Fig. 2.

Subcellular redistribution of protrudin during neuritogenesis. (A) Tissue distribution of protrudin in mice. (B and C) Cells isolated from embryonic mouse cerebral cortex were cultured for 1 (B) or 3 (C) days and stained with anti-protrudin (green). Arrowhead in (B) indicates the pericentrosomal region. The boxed region in (C) is shown at higher magnification in the bottom image; the arrowhead indicates the growth cone. (D) PC12 cells were incubated with NGF and stained with anti-protrudin (top, green). Differential interference contrast (DIC) images are shown in the middle, and the boxed regions are shown at bottom merged with protrudin.

Although protrudin contains a consensus sequence for an RBD11, the amino acids required for interaction with the GTP-bound form of Rab11 are not conserved in this domain of protrudin (19) (Fig. 3A). The amino acid sequence of the RBD11 of protrudin is similar to the corresponding sequences of GDI-α and GDI-β, both of which interact with the GDP-bound form of many Rab proteins (20, 21). We thus examined whether protrudin actually interacted with Rab11. Endogenous protrudin did indeed interact with endogenous Rab11 in PC12 cells, and this interaction was enhanced by NGF treatment (Fig. 3B). FLAG-protrudin also interacted with hemagglutinin (HA)–tagged Rab11 in human embryonic kidney (HEK293T) cells (Fig. 3C). Protrudin preferentially interacted with the GDP-bound form of Rab11 [as represented by the GTP binding–deficient mutant Ser25→Asn25 (S25N)] rather than with the GTP-bound form [as represented by the GTPase-deficient mutant Gln70→Leu70 (Q70L)] (22, 23) (Fig. 3D). The RBD11 of the Rab11 effector FIP2 interacted specifically with Rab11-GTP, whereas the RBD11 of protrudin specifically interacted with Rab11-GDP (fig. S4A). Reciprocal co-immunoprecipitation analysis as well as an in vitro pull-down assay confirmed that protrudin preferentially interacts with Rab11-GDP (fig. S4, B and C). We also generated a series of deletion mutants of protrudin (fig. S1B) and tested them for the ability to bind Rab11. Rab11(S25N) interacted with the N1 mutant but not with the ΔRBD-N1 mutant (fig. S4D). Furthermore, a protrudin deletion mutant lacking the RBD11 (ΔRBD in fig. S1B) could not restore neurite formation in PC12 cells depleted of protrudin by RNAi (fig. S5A) or induce process formation in HeLa cells (fig. S5B). Thus, protrudin preferentially binds to Rab11-GDP, and this association is required for neurite formation.

Fig. 3.

Interaction of protrudin with Rab11. (A) Alignment of the amino acid sequence (17) of the RBD11 of protrudin with the Rab11 effector proteins and GDIs. Conserved residues are shaded in red or blue. Asterisks denote critical residues for interaction with Rab11-GTP (shaded in green). (B) Immunoprecipitation (IP) of PC12 lysates with anti-protrudin and immunoblotting (IB) with anti-Rab11 and -protrudin. (C) FLAG-protrudin expressed with HA-Rab4, -Rab5, or -Rab11 in HEK293T cells was immunoprecipitated and subjected to IB with anti-HA and -FLAG. (D) FLAG-protrudin expressed with either wild-type (WT) or mutant (S25N or Q70L) HA-Rab11 in HEK293T cells was immunoprecipitated and subjected to IB with anti-HA and -FLAG. (E) PC12 cells expressing HA-protrudin were metabolically labeled with [32P]orthophosphate in the absence or presence of NGF (top). Alternatively, PC12 cells expressing HA-protrudin and Myc-MEK1 (SDSE or K97S) were similarly labeled (bottom). Cell lysates were subjected to IP with anti-HA and to autoradiography or to IB with anti-HA. (F) PC12 cells expressing HA-protrudin as well as Myc-MEK1 (SDSE or K97S) were incubated with or without NGF. Cell lysates were subjected to IP with anti-HA and to 2D-PAGE followed by IB with anti-HA. (G) HEK293T cells transfected with FLAG-protrudin, HA-Rab11 (WT or S25N), and Myc-MEK1 (SDSE or K97S) were subjected to IP with anti-FLAG and to IB with anti-FLAG, -HA, -Myc, -ERK, and -phospho-ERK(p-ERK). (H) HEK293T cells transfected with FLAG-protrudin (WT, D-mut, or P-mut-1), Myc-MEK1(SDSE), and HA-Rab11(S25N) were subjected to IP with anti-FLAG and to IB with anti-HA, -FLAG, and -Myc.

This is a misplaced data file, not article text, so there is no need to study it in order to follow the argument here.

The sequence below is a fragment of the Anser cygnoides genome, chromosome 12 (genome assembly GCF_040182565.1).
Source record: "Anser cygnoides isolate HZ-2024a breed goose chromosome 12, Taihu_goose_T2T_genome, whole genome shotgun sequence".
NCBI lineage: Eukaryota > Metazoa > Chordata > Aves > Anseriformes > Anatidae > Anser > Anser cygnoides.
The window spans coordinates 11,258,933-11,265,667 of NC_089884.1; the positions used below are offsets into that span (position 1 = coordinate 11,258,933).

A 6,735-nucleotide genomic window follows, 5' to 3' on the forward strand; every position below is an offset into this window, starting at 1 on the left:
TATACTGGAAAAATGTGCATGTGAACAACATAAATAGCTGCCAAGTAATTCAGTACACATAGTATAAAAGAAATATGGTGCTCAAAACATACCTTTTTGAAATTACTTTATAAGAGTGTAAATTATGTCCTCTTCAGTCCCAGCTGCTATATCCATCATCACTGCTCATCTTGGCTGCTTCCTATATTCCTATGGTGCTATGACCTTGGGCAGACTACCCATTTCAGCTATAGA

Sustained activation of the mitogen-activated protein kinase (MAPK) ERK accompanies NGF-dependent neurite extension in PC12 cells (24) (fig. S6A). PC12 cells expressing a constitutively active form of MEK1 [MEK1(SDSE)], which activated ERK, manifested neurite formation in the absence of NGF (fig. S6, B and C). Protrudin and MEK1(SDSE) showed a synergistic effect on process formation in HeLa cells, whereas a kinase-negative form of MEK1 [MEK1(K97S)] antagonized the process-forming activity of protrudin (fig. S6D). Protrudin contains six potential ERK phosphorylation sites as well as two consensus ERK binding (ERK D) domains (fig. S1C). Phosphorylation of protrudin was increased by NGF treatment or MEK1(SDSE) expression, but not by MEK1(K97S) expression, in PC12 cells (Fig. 3E). Two-dimensional polyacrylamide gel electrophoresis (2D-PAGE) also suggested that protrudin is phosphorylated by ERK in response to NGF (Fig. 3F). MEK1(K97S) expression inhibited the NGF-induced shift, suggesting that ERK activation is essential for the phosphorylation of protrudin elicited by NGF.